Antonio Gutierrez, MD, chief medical resident at the Durham Veterans Affairs Medical Center, said the best part of working at the VA is the patient population. Gutierrez, who played basketball for West Point for one season, said that the veterans he serves are the ideal patients.
“The Vets are very grateful, and they listen to orders,” said Gutierrez. “It’s an honor to serve that population.”
As chief resident at the VA, Guitterz runs the internal medicine system. At the Durham VA, the largest VA hospital in the region, Gutierrez said chiefs can make real differences in how the hospital runs.
“We can change the shift work of residents or try a new schedule,” said Gutierrez. “It’s a lot of people and problem solving.”
Gutierrez, who wants to go into cardiology and will begin a fellowship at Boston’s Brigham and Women’s Hospital next year, said the VA also serves as a site of research. Currently, he works on a project measuring outcomes among radial and femoral catherizations in percutaneous coronary interventions (PCI).
“This is a hot topic in cardiology,” said Gutierrez, who is working with Sunil Rao, MD and Bob Harrington, MD. “Would you rather have a catheter stuck in your groin or your wrist? Moving to the wrist provides a better outcome and represents a real changing of the guard.”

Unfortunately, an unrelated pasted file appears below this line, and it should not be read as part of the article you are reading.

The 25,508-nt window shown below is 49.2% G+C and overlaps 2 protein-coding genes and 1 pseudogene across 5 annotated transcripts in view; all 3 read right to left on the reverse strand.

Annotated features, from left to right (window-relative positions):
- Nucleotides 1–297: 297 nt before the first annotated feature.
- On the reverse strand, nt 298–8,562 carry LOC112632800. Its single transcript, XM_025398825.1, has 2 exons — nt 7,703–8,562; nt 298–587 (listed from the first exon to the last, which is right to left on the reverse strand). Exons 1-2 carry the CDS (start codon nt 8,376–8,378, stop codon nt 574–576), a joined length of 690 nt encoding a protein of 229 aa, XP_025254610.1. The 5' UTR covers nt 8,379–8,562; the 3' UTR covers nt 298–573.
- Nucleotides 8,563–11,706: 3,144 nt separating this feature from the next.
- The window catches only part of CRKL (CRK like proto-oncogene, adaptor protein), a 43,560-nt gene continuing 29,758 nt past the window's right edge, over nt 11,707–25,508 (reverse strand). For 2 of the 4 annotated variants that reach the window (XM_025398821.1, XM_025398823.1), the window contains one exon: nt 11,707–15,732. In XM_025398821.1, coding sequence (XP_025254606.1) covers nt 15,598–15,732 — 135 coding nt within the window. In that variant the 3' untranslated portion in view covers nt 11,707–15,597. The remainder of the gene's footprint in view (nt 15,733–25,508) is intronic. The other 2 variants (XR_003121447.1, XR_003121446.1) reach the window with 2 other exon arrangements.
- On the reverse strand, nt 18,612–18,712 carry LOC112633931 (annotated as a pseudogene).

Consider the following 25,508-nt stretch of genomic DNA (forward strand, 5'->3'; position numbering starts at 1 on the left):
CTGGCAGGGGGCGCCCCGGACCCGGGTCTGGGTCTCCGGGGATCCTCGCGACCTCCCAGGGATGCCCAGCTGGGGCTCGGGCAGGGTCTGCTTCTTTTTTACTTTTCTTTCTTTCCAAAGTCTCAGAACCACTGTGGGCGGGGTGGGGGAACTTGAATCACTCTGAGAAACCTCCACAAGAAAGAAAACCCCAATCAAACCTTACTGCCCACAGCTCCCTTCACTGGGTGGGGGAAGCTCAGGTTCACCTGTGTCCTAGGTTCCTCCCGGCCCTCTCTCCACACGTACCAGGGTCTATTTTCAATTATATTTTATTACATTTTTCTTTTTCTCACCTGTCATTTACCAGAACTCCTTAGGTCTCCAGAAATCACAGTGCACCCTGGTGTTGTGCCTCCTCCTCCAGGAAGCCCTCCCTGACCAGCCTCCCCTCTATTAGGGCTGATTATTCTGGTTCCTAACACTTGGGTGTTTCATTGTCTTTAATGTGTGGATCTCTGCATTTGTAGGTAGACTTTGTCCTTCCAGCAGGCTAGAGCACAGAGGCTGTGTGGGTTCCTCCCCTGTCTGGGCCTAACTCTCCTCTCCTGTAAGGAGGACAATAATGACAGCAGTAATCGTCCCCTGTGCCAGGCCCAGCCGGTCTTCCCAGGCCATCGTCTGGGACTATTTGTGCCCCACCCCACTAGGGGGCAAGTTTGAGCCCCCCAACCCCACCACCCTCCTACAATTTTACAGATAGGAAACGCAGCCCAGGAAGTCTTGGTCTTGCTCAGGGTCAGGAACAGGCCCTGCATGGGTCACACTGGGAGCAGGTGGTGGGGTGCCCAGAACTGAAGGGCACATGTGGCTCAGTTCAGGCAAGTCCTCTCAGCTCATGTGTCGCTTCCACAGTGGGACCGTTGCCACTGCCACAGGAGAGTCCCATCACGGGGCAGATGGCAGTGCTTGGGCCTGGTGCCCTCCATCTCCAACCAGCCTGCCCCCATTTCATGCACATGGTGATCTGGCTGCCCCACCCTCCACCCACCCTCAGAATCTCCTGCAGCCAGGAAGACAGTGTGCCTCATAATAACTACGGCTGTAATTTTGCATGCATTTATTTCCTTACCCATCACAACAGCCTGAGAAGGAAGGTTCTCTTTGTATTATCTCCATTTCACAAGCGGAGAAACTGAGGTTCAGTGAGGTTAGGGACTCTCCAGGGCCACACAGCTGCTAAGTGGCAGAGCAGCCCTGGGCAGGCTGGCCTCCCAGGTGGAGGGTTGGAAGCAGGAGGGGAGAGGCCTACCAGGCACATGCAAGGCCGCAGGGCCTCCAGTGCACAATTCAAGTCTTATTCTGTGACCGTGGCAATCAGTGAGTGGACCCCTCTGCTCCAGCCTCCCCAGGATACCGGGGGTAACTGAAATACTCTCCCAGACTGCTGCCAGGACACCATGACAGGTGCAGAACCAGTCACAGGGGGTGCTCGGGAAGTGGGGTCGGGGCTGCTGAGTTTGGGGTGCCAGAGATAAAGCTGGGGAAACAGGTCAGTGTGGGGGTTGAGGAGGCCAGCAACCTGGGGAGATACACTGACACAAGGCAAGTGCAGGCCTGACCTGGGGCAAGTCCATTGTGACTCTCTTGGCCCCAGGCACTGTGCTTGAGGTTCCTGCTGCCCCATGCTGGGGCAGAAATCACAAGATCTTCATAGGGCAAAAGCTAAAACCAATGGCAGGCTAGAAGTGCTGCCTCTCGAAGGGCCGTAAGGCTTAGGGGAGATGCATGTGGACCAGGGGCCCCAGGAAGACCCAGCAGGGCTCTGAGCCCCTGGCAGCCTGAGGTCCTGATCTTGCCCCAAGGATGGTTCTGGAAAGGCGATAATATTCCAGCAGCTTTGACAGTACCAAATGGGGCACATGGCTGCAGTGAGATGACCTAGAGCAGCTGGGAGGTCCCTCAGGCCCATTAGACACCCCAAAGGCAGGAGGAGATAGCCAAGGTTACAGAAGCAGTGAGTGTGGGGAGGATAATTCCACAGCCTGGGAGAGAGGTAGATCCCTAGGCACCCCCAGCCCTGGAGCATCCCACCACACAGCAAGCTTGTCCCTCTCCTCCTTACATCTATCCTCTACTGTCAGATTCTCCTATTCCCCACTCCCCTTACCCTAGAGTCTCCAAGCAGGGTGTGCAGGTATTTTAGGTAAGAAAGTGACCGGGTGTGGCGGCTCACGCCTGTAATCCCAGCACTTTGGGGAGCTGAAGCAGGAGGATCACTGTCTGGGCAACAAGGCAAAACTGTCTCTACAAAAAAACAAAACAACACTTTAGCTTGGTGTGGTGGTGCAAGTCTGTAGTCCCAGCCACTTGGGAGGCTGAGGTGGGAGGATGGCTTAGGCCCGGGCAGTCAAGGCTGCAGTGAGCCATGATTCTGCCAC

A typical day for Gutierrez requires the balancing of family life and his duties at the VA. He’s up at 6 am to get his kids, Jose, 4, and Rosario, 9 months, with wife Jennifer Gutierrez, MD, ready for daycare. He’s at the hospital by 7:30, where he reviews death certificates and adverse event reports. Overseeing residents also requires a final 10 pm check that can include bedside visits. To keep morale up, Gutierrez maintains a 31-year-old tradition began by Ralph Corey, MD.
“Every Friday night at 11 p.m. we get pizza for the residents and watch Sports Center,” said Gutierrez. “We have to unwind.”
Gutierrez grew up in San Diego, but “up on both sides of the border” with extended family in Tijuana, Mexico. He even belonged to the Mexican National basketball team. He graduated from College of the Holy Cross, where he played basketball, and attended medical school at Case Western Reserve University.
When he was in the sixth grade, his grandfather needed quadruple bypass surgery. He knew then that cardiology was his calling.